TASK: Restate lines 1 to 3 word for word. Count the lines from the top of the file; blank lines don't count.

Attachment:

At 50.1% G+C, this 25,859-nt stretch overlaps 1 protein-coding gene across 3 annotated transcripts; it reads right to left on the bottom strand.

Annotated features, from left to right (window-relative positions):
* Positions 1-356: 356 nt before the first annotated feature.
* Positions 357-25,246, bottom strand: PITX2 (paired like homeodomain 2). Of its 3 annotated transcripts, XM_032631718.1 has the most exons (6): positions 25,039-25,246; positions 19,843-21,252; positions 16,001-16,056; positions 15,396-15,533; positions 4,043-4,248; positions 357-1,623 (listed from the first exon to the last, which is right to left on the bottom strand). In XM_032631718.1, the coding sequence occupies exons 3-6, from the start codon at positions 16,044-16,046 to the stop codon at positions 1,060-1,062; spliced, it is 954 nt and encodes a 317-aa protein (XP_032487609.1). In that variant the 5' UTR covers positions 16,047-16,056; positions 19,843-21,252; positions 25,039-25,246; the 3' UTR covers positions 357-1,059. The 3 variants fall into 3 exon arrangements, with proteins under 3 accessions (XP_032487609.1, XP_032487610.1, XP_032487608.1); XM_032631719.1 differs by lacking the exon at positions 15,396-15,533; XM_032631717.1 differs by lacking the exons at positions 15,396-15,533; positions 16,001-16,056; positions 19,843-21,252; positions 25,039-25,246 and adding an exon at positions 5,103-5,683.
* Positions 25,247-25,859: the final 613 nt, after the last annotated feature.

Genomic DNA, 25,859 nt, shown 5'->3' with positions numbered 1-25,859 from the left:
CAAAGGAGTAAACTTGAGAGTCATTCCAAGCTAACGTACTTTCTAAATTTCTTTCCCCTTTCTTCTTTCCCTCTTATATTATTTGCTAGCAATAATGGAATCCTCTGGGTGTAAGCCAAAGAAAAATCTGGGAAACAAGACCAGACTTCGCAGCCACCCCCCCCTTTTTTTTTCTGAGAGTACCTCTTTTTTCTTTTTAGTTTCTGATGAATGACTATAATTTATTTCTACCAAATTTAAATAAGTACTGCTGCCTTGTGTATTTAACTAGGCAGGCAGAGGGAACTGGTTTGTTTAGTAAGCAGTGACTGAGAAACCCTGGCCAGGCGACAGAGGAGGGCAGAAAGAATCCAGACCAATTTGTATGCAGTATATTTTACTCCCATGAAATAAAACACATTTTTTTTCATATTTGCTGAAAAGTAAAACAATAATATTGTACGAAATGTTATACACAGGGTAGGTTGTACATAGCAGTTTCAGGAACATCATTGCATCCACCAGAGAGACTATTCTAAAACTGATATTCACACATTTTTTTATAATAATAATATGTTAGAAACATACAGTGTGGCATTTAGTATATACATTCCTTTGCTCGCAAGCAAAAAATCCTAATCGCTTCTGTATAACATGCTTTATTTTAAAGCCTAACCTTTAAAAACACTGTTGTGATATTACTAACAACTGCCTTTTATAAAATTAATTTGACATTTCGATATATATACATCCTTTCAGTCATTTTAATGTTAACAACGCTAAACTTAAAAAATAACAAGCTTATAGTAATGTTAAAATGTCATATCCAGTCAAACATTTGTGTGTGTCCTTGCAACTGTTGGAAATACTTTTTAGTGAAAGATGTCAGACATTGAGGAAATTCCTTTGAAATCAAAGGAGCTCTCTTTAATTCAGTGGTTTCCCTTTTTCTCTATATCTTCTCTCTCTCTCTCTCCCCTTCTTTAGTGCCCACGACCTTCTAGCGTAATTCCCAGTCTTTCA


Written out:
At 50.1% G+C, this 25,859-nt stretch overlaps 1 protein-coding gene across 3 annotated transcripts; it reads right to left on the bottom strand.

Annotated features, from left to right (window-relative positions):
* Positions 1-356: 356 nt before the first annotated feature.